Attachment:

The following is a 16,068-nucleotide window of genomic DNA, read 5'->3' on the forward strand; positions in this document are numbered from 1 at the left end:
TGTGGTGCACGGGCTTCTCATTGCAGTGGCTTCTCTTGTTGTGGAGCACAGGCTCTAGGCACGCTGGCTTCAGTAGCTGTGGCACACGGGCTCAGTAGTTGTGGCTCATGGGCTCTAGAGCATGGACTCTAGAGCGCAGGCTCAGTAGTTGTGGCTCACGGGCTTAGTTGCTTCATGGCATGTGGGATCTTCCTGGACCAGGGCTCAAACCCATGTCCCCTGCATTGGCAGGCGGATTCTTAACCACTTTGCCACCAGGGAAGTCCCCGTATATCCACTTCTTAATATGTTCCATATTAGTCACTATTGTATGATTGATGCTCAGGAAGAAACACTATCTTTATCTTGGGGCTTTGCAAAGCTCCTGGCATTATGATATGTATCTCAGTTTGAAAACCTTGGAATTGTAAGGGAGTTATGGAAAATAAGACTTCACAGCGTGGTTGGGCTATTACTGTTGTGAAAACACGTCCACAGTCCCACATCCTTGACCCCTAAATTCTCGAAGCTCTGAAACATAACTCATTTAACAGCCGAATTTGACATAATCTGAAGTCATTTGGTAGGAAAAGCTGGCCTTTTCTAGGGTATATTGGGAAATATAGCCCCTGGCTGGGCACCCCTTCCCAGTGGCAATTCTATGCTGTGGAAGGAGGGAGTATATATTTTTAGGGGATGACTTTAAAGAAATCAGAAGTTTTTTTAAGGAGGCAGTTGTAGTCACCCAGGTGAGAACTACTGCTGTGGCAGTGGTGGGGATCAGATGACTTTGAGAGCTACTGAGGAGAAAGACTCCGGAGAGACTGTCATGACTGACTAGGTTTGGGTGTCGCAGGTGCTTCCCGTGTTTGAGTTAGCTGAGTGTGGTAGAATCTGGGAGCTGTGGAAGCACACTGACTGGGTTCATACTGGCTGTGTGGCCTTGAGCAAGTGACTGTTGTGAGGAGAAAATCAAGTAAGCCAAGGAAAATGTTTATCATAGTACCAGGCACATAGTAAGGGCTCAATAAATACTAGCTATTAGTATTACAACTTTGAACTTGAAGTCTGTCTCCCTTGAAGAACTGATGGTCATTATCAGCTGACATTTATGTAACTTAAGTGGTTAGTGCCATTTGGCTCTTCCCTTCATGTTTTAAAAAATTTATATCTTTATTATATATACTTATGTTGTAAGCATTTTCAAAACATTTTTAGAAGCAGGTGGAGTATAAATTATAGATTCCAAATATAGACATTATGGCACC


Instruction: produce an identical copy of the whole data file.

The following is a 16,068-nucleotide window of genomic DNA, read 5'->3' on the forward strand; positions in this document are numbered from 1 at the left end:
TGTGGTGCACGGGCTTCTCATTGCAGTGGCTTCTCTTGTTGTGGAGCACAGGCTCTAGGCACGCTGGCTTCAGTAGCTGTGGCACACGGGCTCAGTAGTTGTGGCTCATGGGCTCTAGAGCATGGACTCTAGAGCGCAGGCTCAGTAGTTGTGGCTCACGGGCTTAGTTGCTTCATGGCATGTGGGATCTTCCTGGACCAGGGCTCAAACCCATGTCCCCTGCATTGGCAGGCGGATTCTTAACCACTTTGCCACCAGGGAAGTCCCCGTATATCCACTTCTTAATATGTTCCATATTAGTCACTATTGTATGATTGATGCTCAGGAAGAAACACTATCTTTATCTTGGGGCTTTGCAAAGCTCCTGGCATTATGATATGTATCTCAGTTTGAAAACCTTGGAATTGTAAGGGAGTTATGGAAAATAAGACTTCACAGCGTGGTTGGGCTATTACTGTTGTGAAAACACGTCCACAGTCCCACATCCTTGACCCCTAAATTCTCGAAGCTCTGAAACATAACTCATTTAACAGCCGAATTTGACATAATCTGAAGTCATTTGGTAGGAAAAGCTGGCCTTTTCTAGGGTATATTGGGAAATATAGCCCCTGGCTGGGCACCCCTTCCCAGTGGCAATTCTATGCTGTGGAAGGAGGGAGTATATATTTTTAGGGGATGACTTTAAAGAAATCAGAAGTTTTTTTAAGGAGGCAGTTGTAGTCACCCAGGTGAGAACTACTGCTGTGGCAGTGGTGGGGATCAGATGACTTTGAGAGCTACTGAGGAGAAAGACTCCGGAGAGACTGTCATGACTGACTAGGTTTGGGTGTCGCAGGTGCTTCCCGTGTTTGAGTTAGCTGAGTGTGGTAGAATCTGGGAGCTGTGGAAGCACACTGACTGGGTTCATACTGGCTGTGTGGCCTTGAGCAAGTGACTGTTGTGAGGAGAAAATCAAGTAAGCCAAGGAAAATGTTTATCATAGTACCAGGCACATAGTAAGGGCTCAATAAATACTAGCTATTAGTATTACAACTTTGAACTTGAAGTCTGTCTCCCTTGAAGAACTGATGGTCATTATCAGCTGACATTTATGTAACTTAAGTGGTTAGTGCCATTTGGCTCTTCCCTTCATGTTTTAAAAAATTTATATCTTTATTATATATACTTATGTTGTAAGCATTTTCAAAACATTTTTAGAAGCAGGTGGAGTATAAATTATAGATTCCAAATATAGACATTATGGCACC